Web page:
2. In a separate terminal window, run a watch for pal-tracker events:

    watch cf events pal-tracker

    Notice that the events are ordered from the most recent at the top to the oldest at the bottom.

    You will see in the later instructions this is referred to as the cf events watch window.

Keep both these windows open and running for the rest of the lab.

Startup time

  1. After the application completes its startup, review the logs since startup:

    cf logs pal-tracker --recent
  2. Review the time stamp of the line that contains the following message:

    Starting health monitoring of container

    It should look something like:

    2020-11-30T18:42:26.37-0600 [CELL/0] OUT Starting health monitoring of container
  3. Review the time stamp of the line that contains the following message:

    Container became healthy

    It should look something like:

    2020-11-30T18:42:33.06-0600 [CELL/0] OUT Container became healthy
  4. What is the elapsed time it took for the health monitoring to start, and when Diego cell detected the healthy pal-tracker application instance?

Container resources

  1. Dedicate one of your open terminal windows to run some load against your application. You will use the docker-loadtest tool as follows, using your review environment url you configured in your manifest:

    docker run -i -t --rm -e DURATION=300 -e NUM_USERS=10 -e REQUESTS_PER_SECOND=5 -e URL=http://pal-tracker-${UNIQUE_IDENTIFIER}.${DOMAIN}  pivotaleducation/loadtest

    where the

    • NUM_USERS option value is number of simulated users/threads
    • DURATION option value is the max duration of the test (seconds)
    • REQUESTS_PER_SECOND option value is the number of requests per second.
  2. In either Apps Manager or the cf app Watch window, monitor the amount of CPU, memory and disk resources taken for the test.

  3. Let your load test complete, or terminate it by Ctrl+C.

Questions for production hardening

Based on what you have seen with your pal-tracker application so far, is it optimally tuned for production?

  1. Are the resources allocated by the pal-tracker instance really needed? Can you perhaps tune down the memory and disk resources allocated to the pal-tracker application instance?

  2. Is the 60-second startup interval really needed by Diego based on the startup time characteristic of the pal-tracker application? Can you perhaps tune it down, such that a misbehaving pal-tracker instance can fail faster for better disposability characteristics?

  3. Do you have enough instances to make your pal-tracker application available? What if a platform operator is doing daily planned maintenance that would take down the cell in which your application instance is running? What if your application instance crashes? How many instances should you run at a minimum to account for concurrent planned and unplanned outage of individual instances?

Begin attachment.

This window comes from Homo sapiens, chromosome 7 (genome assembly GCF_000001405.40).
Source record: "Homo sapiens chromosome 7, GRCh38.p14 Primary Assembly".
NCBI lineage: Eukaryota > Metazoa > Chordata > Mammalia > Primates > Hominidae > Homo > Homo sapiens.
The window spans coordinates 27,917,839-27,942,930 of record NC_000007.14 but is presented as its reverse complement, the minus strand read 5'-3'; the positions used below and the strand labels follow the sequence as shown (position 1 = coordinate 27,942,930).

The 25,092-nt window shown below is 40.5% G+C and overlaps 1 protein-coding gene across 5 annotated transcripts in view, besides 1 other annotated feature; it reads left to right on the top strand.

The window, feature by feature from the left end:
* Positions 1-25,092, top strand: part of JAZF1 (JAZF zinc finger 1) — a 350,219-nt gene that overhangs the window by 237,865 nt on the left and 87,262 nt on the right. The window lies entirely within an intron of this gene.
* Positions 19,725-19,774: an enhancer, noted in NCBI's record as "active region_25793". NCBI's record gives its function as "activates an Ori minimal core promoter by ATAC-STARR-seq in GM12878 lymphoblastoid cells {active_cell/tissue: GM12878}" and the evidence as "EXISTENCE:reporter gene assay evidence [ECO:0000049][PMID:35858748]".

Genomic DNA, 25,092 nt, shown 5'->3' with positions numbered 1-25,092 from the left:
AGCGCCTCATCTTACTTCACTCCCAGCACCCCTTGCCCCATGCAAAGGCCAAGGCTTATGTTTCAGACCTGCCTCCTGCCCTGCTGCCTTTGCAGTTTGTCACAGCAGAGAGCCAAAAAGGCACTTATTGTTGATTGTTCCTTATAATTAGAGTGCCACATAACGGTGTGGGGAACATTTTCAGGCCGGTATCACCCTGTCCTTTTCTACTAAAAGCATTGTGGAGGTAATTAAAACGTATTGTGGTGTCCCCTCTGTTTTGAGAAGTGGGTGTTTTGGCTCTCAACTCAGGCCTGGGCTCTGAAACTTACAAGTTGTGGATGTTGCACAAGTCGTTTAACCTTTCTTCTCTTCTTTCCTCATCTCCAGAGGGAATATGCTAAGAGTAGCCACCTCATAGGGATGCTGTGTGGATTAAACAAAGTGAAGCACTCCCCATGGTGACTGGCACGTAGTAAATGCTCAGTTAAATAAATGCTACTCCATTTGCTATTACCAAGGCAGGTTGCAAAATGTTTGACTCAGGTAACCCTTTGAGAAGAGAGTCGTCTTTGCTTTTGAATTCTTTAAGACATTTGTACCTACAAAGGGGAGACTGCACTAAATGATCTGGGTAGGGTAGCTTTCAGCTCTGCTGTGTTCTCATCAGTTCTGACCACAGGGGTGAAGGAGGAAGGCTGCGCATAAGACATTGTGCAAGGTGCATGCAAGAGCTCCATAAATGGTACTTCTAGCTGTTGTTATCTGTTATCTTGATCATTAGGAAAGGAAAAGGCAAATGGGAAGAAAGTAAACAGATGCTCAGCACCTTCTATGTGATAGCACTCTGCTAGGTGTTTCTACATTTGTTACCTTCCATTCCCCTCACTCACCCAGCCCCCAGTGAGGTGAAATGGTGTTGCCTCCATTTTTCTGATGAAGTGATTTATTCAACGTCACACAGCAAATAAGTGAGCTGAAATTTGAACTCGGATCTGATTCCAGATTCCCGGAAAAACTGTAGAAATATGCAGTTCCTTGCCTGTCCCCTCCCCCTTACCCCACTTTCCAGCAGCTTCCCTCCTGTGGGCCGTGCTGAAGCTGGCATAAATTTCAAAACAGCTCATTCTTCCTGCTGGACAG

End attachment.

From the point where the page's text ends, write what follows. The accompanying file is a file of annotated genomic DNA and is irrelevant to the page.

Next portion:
4. Is the port health check optimal for a request/response (blocking) Java web application? What if your pal-tracker application stalls on Java garbage collection? What if it runs out of threads? What type of health check would be optimal, and which Spring Boot Actuator feature could you use for that health check?

  5. What about CPU resources? How does Tanzu Application Service handle that?

Production hardening

You will now configure your application to improve its production characteristics.


Configure the following in the manifest.yml file:

  1. Configure the disk quota for 256M.

  2. Configure the memory quota for 512M.

  3. Configure the JBP_CONFIG_OPEN_JDK_JRE environment variable, memory_calculatorstack_threads to 100.

    The app will not start with the container memory quota reduced to 512M and the default stack thread configuration.

  4. Configure 3 instances.

  5. Configure a http health check type:

    • Change the health-check-type from port to http
    • Add a new manifest attribute health-check-http-endpoint with a value configured to the associated endpoint of the pal-tracker Spring Boot application’s liveness probe endpoint.
    • Configure the MANAGEMENT_HEALTH_PROBES_ENABLED environment variable with a value of true to enable the liveness probe.
  6. Tune down the startup health check timeout to roughly twice the start up time of your pal-tracker application that you measured in the Startup time section step 4 (and round up to next 10 second interval).

  7. Push your updated configuration:

    cf push
  8. Wait until all the pal-tracker instances start.

If you get stuck, you can look at the solution here:

git show scaling-availability-solution:manifest.yml

Notice that you are not configuring CPU resource allocation. Read about how Tanzu Application Service works with CPU.

Wrap up

Review the Scaling slides about how scaling is handled on Tanzu Application Service.

Now that you have completed the lab, you should be able to:

  • Tune your application for disposability.

  • Tune your application to run optimally in a container.